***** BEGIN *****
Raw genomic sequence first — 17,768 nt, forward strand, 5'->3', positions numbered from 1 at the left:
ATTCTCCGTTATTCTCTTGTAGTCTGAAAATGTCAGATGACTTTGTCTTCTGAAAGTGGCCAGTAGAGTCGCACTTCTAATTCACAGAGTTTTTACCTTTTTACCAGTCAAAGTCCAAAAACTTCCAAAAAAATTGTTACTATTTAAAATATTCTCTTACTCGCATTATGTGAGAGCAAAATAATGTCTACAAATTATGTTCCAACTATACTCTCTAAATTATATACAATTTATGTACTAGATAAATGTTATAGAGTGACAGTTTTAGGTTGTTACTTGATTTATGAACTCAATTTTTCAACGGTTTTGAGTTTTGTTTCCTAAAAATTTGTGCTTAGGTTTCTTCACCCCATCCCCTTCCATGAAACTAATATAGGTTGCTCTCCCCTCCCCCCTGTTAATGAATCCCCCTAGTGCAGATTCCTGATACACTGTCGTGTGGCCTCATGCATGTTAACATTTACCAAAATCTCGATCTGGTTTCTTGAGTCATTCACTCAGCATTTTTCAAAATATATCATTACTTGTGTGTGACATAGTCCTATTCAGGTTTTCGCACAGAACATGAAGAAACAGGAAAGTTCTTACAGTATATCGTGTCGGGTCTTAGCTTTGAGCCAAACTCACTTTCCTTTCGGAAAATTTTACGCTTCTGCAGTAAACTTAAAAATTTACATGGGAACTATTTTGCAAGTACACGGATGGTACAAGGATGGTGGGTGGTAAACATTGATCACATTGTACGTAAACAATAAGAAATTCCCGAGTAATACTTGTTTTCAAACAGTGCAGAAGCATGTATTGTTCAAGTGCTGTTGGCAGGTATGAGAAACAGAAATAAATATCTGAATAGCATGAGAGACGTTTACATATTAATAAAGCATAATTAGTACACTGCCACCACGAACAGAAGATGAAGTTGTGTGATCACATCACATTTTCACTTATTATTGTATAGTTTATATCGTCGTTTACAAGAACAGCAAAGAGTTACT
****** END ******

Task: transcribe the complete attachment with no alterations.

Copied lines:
Raw genomic sequence first — 17,768 nt, forward strand, 5'->3', positions numbered from 1 at the left:
ATTCTCCGTTATTCTCTTGTAGTCTGAAAATGTCAGATGACTTTGTCTTCTGAAAGTGGCCAGTAGAGTCGCACTTCTAATTCACAGAGTTTTTACCTTTTTACCAGTCAAAGTCCAAAAACTTCCAAAAAAATTGTTACTATTTAAAATATTCTCTTACTCGCATTATGTGAGAGCAAAATAATGTCTACAAATTATGTTCCAACTATACTCTCTAAATTATATACAATTTATGTACTAGATAAATGTTATAGAGTGACAGTTTTAGGTTGTTACTTGATTTATGAACTCAATTTTTCAACGGTTTTGAGTTTTGTTTCCTAAAAATTTGTGCTTAGGTTTCTTCACCCCATCCCCTTCCATGAAACTAATATAGGTTGCTCTCCCCTCCCCCCTGTTAATGAATCCCCCTAGTGCAGATTCCTGATACACTGTCGTGTGGCCTCATGCATGTTAACATTTACCAAAATCTCGATCTGGTTTCTTGAGTCATTCACTCAGCATTTTTCAAAATATATCATTACTTGTGTGTGACATAGTCCTATTCAGGTTTTCGCACAGAACATGAAGAAACAGGAAAGTTCTTACAGTATATCGTGTCGGGTCTTAGCTTTGAGCCAAACTCACTTTCCTTTCGGAAAATTTTACGCTTCTGCAGTAAACTTAAAAATTTACATGGGAACTATTTTGCAAGTACACGGATGGTACAAGGATGGTGGGTGGTAAACATTGATCACATTGTACGTAAACAATAAGAAATTCCCGAGTAATACTTGTTTTCAAACAGTGCAGAAGCATGTATTGTTCAAGTGCTGTTGGCAGGTATGAGAAACAGAAATAAATATCTGAATAGCATGAGAGACGTTTACATATTAATAAAGCATAATTAGTACACTGCCACCACGAACAGAAGATGAAGTTGTGTGATCACATCACATTTTCACTTATTATTGTATAGTTTATATCGTCGTTTACAAGAACAGCAAAGAGTTACT